On Christian Community

How can God entrust great things to one who will not thankfully receive from Him the little things?

To the Congregation

If we do not give thanks daily for the Christian fellowship in which we have been placed, even where there is no great experience, no discoverable riches, but much weakness, small faith, and difficulty; if on the contrary, we only keep complaining to God that everything is so paltry and petty, so far from what we expected, then we hinder God from letting our fellowship grow according to the measure and riches which are there for us all in Jesus Christ.

To Pastor’s and Zealous Members

This applies in a special way to the complaints often heard from pastors and zealous members about their congregations. A pastor should not complain about his congregation, certainly never to other people, but also not to God. A congregation has not been entrusted to him in order that he should become its accuser before God and men.

When a person becomes alienated from a Christian community in which he has been placed and begins to raise complaints about it, he had better examine himself first to see whether the trouble is not due to his wish dream that should be shattered by God; and if this be the case, let him thank God for leading him into this predicament.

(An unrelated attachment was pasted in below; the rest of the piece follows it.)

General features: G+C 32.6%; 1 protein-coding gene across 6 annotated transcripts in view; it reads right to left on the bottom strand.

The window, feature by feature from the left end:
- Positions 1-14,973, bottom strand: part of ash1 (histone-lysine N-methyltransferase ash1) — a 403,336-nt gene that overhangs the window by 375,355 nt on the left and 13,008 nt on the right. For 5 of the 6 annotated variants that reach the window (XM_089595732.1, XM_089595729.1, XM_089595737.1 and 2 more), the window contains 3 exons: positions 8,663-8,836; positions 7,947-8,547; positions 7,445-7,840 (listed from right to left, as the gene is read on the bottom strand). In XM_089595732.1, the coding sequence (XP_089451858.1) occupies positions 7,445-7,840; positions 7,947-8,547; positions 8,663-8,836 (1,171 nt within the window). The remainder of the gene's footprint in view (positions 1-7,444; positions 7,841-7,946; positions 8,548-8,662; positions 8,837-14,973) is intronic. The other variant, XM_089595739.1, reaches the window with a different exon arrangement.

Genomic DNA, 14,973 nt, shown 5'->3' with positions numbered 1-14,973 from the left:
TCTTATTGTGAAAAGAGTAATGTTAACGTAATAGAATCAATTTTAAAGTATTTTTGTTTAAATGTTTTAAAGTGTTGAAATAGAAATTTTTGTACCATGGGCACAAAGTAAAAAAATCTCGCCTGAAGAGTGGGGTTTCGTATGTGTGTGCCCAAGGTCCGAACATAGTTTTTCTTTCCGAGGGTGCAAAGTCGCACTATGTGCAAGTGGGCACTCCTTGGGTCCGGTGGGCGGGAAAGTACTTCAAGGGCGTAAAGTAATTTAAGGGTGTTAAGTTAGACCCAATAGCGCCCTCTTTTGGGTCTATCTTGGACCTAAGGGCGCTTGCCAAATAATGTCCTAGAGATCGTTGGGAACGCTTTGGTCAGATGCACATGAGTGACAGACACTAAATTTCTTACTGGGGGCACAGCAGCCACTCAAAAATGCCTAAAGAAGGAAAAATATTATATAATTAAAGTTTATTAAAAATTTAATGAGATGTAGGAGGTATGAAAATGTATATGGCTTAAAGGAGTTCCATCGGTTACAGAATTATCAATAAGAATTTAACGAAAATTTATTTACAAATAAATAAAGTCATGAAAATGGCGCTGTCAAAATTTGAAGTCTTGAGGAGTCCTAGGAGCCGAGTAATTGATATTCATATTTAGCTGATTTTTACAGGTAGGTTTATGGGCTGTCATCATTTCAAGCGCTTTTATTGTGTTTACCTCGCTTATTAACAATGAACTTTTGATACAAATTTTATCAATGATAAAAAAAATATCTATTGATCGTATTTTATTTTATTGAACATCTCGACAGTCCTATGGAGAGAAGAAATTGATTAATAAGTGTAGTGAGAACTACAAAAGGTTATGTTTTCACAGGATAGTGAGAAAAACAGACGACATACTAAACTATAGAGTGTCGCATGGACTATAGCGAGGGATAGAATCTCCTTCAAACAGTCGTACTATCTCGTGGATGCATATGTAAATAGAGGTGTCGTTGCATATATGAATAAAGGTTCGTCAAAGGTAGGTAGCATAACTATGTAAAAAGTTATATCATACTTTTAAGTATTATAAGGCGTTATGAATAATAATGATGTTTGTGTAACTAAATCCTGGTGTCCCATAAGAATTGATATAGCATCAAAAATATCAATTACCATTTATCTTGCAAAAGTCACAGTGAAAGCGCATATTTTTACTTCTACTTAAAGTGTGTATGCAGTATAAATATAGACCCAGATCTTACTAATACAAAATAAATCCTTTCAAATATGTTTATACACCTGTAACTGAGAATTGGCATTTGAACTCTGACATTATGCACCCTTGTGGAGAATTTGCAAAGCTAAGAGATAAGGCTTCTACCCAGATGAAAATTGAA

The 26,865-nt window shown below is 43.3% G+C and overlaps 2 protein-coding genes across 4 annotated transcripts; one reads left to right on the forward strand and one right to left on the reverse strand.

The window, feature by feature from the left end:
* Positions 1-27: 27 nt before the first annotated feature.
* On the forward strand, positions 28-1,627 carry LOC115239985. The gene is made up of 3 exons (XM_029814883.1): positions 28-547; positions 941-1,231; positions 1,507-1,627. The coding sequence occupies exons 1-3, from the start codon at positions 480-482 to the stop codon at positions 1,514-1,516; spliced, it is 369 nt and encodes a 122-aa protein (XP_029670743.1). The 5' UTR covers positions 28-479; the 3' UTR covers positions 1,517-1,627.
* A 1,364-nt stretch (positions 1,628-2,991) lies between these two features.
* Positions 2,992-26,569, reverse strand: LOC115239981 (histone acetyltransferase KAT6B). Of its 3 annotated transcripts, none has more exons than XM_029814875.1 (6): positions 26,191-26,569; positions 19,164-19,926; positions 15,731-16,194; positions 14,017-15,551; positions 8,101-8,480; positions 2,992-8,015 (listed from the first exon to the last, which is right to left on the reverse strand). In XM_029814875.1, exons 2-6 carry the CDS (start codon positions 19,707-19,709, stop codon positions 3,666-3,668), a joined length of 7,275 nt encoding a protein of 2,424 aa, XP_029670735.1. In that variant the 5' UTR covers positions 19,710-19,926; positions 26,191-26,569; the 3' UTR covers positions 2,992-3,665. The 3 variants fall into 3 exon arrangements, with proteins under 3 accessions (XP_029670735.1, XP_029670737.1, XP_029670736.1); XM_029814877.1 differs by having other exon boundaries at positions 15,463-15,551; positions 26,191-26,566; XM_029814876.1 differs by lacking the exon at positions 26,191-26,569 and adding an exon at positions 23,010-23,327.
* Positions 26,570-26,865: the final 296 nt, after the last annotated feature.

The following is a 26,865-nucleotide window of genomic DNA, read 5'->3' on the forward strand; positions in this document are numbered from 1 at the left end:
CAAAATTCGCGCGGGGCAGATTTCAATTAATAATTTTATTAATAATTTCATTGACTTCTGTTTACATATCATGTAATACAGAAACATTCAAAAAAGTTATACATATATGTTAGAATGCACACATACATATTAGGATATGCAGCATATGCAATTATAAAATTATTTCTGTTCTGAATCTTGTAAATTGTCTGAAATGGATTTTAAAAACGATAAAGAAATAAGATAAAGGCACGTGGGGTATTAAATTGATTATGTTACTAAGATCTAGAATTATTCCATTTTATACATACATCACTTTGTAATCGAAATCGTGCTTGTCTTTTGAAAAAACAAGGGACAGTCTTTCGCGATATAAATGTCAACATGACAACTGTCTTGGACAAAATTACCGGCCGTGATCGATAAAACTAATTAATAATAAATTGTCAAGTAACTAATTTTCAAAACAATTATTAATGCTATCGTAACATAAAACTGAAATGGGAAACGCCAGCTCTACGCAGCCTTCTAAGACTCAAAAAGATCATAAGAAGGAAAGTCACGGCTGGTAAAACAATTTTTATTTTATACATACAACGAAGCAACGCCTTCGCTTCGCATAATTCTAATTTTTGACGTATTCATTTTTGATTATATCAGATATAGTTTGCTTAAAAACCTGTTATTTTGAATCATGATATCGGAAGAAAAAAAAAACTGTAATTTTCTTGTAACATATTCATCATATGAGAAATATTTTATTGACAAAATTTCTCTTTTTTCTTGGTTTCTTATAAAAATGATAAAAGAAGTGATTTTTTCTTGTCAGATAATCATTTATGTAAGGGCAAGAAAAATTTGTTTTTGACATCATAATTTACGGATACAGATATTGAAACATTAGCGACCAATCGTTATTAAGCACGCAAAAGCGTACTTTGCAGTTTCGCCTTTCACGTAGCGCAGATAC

But if not, let him nevertheless guard against ever becoming an accuser of the congregation before God. Let him rather accuse himself for his unbelief. Let him pray God for an understanding of his own failure and his particular sin, and pray that he may not wrong his brethren. Let him, in the consciousness of his own guilt, make intercession for his brethren. Let him do what he is committed to do, and thank God.

A Gift of God

Christian community is like the Christian’s sanctification. It is a gift of God which we cannot claim. Only God knows the real state of our fellowship, of our sanctification. What may appear weak and trifling to us may be great and glorious to God. Just as the Christian should not be constantly feeling his spiritual pulse, so, too, the Christian community has not been given to us by God for us to be constantly taking its temperature. The more thankfully we daily receive what is given to us, the more surely and steadily will fellowship increase and grow from day to day as God pleases.

In Christ Alone

Christian brotherhood is not an ideal which we must realize; it is rather a reality created by God in Christ in which we may participate. The more clearly we learn to recognize that the ground and strength and promise of all our fellowship is in Jesus Christ alone, the more serenely shall we think of our fellowship and pray and hope for it.

Questions for Reflection

  1. How do you think of your own congregation (Christian Community)?
  2. Are you guilty of wishing your congregation (Christian Community) was different?